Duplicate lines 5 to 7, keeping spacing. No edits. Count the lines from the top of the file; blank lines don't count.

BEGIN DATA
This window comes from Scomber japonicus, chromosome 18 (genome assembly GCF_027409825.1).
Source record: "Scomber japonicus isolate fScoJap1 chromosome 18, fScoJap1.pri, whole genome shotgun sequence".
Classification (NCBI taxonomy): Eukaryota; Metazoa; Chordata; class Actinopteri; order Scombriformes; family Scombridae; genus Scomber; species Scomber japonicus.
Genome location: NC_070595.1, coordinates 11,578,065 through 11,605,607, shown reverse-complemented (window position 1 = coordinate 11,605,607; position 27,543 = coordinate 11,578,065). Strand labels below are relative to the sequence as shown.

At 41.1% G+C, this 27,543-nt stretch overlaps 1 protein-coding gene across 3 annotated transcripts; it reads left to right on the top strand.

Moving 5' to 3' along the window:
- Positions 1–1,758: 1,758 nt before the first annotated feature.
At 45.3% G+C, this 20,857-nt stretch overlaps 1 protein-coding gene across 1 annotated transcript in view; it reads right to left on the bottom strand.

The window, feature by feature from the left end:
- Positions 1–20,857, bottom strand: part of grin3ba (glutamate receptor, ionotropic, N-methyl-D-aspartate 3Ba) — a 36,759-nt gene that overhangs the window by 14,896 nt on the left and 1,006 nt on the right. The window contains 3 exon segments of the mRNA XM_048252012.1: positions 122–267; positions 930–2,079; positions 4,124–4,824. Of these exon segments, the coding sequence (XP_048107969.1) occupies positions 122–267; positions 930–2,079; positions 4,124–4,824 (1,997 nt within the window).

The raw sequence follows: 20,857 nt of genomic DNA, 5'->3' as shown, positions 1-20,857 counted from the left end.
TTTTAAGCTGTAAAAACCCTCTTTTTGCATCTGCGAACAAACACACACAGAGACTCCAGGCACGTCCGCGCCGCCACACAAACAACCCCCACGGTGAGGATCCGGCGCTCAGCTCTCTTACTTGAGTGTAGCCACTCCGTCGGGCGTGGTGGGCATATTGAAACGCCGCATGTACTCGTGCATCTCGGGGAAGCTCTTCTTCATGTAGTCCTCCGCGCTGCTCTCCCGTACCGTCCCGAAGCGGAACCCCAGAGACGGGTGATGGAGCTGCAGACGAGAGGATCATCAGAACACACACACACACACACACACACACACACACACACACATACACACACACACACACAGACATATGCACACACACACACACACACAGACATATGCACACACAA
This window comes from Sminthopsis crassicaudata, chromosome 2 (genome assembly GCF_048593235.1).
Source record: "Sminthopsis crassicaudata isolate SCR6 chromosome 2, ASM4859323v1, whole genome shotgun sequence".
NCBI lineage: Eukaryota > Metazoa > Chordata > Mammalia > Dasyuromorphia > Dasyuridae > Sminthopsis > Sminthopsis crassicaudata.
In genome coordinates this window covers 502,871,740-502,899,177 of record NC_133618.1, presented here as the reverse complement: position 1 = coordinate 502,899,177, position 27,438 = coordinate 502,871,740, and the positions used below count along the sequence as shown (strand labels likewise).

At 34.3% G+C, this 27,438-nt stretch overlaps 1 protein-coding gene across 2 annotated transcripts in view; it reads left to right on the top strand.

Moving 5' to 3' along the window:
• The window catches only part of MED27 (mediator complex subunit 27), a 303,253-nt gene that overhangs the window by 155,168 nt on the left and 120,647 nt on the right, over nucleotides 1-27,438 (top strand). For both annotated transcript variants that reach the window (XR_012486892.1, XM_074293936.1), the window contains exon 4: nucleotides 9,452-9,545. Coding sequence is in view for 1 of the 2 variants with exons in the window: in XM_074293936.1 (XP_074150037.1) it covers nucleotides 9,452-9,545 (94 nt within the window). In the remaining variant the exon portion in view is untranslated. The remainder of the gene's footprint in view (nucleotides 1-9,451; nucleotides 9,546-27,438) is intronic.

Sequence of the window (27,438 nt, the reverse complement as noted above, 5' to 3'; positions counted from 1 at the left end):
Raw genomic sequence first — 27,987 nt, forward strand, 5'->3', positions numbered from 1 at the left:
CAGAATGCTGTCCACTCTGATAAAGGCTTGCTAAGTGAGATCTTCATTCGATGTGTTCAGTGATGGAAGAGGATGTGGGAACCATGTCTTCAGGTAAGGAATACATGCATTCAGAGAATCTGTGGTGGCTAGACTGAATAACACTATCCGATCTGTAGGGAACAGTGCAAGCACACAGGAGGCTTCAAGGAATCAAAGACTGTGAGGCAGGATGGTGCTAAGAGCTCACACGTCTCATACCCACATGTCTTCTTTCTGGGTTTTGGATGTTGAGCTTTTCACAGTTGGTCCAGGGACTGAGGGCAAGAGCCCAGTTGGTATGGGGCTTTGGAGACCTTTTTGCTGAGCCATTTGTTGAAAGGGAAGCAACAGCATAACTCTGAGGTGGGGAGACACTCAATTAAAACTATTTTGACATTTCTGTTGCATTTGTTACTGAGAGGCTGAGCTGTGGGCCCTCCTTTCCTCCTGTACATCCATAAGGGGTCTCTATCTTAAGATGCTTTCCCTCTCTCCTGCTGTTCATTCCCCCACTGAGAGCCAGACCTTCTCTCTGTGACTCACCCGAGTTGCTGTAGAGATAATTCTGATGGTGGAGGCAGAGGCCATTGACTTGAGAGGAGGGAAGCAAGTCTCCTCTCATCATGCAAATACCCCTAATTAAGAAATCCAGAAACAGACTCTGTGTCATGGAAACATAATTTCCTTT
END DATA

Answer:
At 41.1% G+C, this 27,543-nt stretch overlaps 1 protein-coding gene across 3 annotated transcripts; it reads left to right on the top strand.

Moving 5' to 3' along the window:
- Positions 1–1,758: 1,758 nt before the first annotated feature.